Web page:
Good luck with the move, and all the highs and lows that will go with it. Get in touch if you have any questions about making the transition. :)

Chris Fuller (not verified):

Congratulations on the move! I've actually just moved from Boston to Bucharest to head up our engineering team here. It's too early to really know (we've been here 3 weeks) but so far it's been a great experience. I'm sure you and your family will enjoy the adventure. Best of luck!


Jake Strawn (not verified):


Look forward to having you closer to the Boston area! And a change of scenery is always nice, even if challenging at times. I moved about 2000 miles from home last year to come to the Boston/New Hampshire area. It's been quite a challenge, and very rewarding at the same time!

Best of luck, and I hope we'll see you at more Boston meetups!!

itkovian (not verified):

Just make sure Axl and Stan are talked to in Dutch, as they'll have to pass a test to go to primary school when they get back, afaik. Well, perhaps not Stan, but Axl almost for sure. Blame your government ;-)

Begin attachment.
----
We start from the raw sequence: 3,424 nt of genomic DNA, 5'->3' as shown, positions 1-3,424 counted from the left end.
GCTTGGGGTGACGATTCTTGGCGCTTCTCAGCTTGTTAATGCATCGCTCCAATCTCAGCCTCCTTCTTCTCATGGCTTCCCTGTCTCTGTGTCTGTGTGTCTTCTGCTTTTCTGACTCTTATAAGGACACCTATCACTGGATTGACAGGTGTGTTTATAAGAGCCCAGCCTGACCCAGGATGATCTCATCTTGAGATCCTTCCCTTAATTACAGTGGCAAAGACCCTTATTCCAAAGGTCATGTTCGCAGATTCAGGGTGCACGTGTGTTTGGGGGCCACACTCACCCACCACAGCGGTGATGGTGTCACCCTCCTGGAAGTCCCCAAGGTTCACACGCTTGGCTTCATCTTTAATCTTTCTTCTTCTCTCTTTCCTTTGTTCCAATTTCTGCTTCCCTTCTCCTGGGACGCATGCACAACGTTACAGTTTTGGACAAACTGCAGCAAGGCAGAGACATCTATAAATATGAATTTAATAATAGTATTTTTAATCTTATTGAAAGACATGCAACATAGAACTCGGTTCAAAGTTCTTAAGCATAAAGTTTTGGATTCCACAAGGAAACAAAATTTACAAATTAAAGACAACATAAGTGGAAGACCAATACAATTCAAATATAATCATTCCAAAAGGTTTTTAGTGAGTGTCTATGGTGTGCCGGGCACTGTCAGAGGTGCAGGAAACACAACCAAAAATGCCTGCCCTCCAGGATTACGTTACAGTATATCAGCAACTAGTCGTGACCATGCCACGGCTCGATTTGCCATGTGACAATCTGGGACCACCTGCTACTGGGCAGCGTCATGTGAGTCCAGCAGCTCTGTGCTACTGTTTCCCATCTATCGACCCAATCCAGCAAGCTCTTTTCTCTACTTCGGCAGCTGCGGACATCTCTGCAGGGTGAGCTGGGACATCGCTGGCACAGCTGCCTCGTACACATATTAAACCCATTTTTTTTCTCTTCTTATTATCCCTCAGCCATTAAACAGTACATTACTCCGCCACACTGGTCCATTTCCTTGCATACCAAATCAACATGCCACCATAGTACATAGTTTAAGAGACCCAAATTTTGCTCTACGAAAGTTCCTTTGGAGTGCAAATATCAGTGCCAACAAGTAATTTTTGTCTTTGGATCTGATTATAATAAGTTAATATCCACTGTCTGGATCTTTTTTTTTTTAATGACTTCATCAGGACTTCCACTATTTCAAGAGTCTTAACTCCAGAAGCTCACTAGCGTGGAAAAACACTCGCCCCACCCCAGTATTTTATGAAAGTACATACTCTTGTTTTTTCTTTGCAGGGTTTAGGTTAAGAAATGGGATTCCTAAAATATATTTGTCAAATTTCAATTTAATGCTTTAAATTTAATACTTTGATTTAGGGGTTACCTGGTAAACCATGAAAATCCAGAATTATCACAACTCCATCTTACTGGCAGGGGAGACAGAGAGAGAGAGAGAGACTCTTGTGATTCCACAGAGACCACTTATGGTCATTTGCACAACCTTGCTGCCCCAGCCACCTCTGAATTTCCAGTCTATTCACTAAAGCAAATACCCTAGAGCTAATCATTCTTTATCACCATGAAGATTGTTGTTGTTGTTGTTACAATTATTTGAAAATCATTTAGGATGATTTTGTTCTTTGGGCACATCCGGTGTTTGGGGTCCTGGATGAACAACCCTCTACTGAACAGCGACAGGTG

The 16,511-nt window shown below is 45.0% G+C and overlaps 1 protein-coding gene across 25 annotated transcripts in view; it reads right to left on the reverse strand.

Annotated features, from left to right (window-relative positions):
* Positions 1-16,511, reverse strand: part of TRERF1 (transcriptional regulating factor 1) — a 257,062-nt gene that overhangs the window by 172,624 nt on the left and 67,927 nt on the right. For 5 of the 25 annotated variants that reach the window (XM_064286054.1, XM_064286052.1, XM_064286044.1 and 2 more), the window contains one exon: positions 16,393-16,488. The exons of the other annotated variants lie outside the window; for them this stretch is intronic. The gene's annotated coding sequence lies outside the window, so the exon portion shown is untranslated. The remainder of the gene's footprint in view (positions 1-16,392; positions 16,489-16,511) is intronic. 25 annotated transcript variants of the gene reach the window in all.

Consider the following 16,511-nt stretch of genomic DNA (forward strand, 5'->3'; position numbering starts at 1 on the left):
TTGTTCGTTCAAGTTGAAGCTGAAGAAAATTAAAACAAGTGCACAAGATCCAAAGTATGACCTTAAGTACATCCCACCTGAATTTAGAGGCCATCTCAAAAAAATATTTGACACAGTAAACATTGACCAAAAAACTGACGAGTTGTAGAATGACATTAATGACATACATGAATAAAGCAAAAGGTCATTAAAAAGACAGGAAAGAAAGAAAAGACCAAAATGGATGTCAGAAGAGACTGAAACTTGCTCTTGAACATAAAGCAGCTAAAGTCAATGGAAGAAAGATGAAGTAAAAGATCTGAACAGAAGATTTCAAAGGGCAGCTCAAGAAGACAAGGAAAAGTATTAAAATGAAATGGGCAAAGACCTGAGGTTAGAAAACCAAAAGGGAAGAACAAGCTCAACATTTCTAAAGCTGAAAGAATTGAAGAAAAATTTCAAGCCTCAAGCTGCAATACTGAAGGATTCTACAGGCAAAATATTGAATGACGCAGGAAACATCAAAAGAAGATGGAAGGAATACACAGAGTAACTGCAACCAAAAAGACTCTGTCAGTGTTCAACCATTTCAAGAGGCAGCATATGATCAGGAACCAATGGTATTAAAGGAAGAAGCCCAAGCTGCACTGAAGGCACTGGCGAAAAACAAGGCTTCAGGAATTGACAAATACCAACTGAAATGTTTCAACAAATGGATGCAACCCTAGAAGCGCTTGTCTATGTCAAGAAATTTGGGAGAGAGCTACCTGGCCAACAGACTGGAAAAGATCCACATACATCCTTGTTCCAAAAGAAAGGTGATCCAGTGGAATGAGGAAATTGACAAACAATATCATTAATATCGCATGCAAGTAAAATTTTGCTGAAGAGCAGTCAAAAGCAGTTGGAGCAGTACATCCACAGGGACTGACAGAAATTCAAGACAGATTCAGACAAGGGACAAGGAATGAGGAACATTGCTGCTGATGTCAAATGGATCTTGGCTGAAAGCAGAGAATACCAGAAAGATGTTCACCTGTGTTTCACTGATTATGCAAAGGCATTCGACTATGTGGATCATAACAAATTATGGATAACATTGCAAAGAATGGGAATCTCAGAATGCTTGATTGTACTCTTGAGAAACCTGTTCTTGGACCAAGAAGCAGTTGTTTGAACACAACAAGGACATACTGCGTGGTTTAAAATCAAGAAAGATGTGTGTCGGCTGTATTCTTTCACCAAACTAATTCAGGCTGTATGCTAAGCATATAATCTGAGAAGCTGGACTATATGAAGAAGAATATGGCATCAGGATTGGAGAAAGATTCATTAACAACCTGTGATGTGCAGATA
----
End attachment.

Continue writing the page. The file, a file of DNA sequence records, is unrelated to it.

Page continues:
Can we now fix the BBQ date for summer 2012, just to make sure we both have an open spot?

Have loads of fun, and I hope to catch you on the other side sometime when I attend a conference. Any chance you'll be in Reno in October? :-)

Chris Herring (not verified):

Good luck, Dries. I'm sure your family will appreciate the extra time with you. I'll pass along some great advice a wise parent once told me when I was struggling with my own time at home vs. time at work conflict: "Your kids will never wish that you worked MORE."

Best wishes for continued success in your new home-away-from-home!

hobo (not verified):

Watch out for the double impact ... first it'll be hard to settle in and then after two years it'll be hard to leave.

Jeroen (not verified):